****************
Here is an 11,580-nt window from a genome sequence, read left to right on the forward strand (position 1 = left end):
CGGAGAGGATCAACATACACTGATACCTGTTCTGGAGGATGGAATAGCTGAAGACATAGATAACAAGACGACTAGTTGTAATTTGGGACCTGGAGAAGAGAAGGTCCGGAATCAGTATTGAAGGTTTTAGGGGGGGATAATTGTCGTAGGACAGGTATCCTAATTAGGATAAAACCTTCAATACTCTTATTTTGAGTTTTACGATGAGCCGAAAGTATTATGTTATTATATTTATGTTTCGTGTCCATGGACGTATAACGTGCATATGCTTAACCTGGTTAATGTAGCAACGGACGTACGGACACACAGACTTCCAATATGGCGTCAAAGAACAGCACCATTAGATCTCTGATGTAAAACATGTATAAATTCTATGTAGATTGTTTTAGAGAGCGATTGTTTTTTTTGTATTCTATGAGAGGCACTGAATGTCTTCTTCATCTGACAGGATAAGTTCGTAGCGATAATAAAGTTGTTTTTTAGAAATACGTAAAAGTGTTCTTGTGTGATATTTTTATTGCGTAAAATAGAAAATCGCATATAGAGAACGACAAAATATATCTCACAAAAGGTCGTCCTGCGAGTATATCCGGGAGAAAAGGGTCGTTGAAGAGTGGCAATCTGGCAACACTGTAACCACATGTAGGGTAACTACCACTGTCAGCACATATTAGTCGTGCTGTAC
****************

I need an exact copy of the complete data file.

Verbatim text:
Here is an 11,580-nt window from a genome sequence, read left to right on the forward strand (position 1 = left end):
CGGAGAGGATCAACATACACTGATACCTGTTCTGGAGGATGGAATAGCTGAAGACATAGATAACAAGACGACTAGTTGTAATTTGGGACCTGGAGAAGAGAAGGTCCGGAATCAGTATTGAAGGTTTTAGGGGGGGATAATTGTCGTAGGACAGGTATCCTAATTAGGATAAAACCTTCAATACTCTTATTTTGAGTTTTACGATGAGCCGAAAGTATTATGTTATTATATTTATGTTTCGTGTCCATGGACGTATAACGTGCATATGCTTAACCTGGTTAATGTAGCAACGGACGTACGGACACACAGACTTCCAATATGGCGTCAAAGAACAGCACCATTAGATCTCTGATGTAAAACATGTATAAATTCTATGTAGATTGTTTTAGAGAGCGATTGTTTTTTTTGTATTCTATGAGAGGCACTGAATGTCTTCTTCATCTGACAGGATAAGTTCGTAGCGATAATAAAGTTGTTTTTTAGAAATACGTAAAAGTGTTCTTGTGTGATATTTTTATTGCGTAAAATAGAAAATCGCATATAGAGAACGACAAAATATATCTCACAAAAGGTCGTCCTGCGAGTATATCCGGGAGAAAAGGGTCGTTGAAGAGTGGCAATCTGGCAACACTGTAACCACATGTAGGGTAACTACCACTGTCAGCACATATTAGTCGTGCTGTAC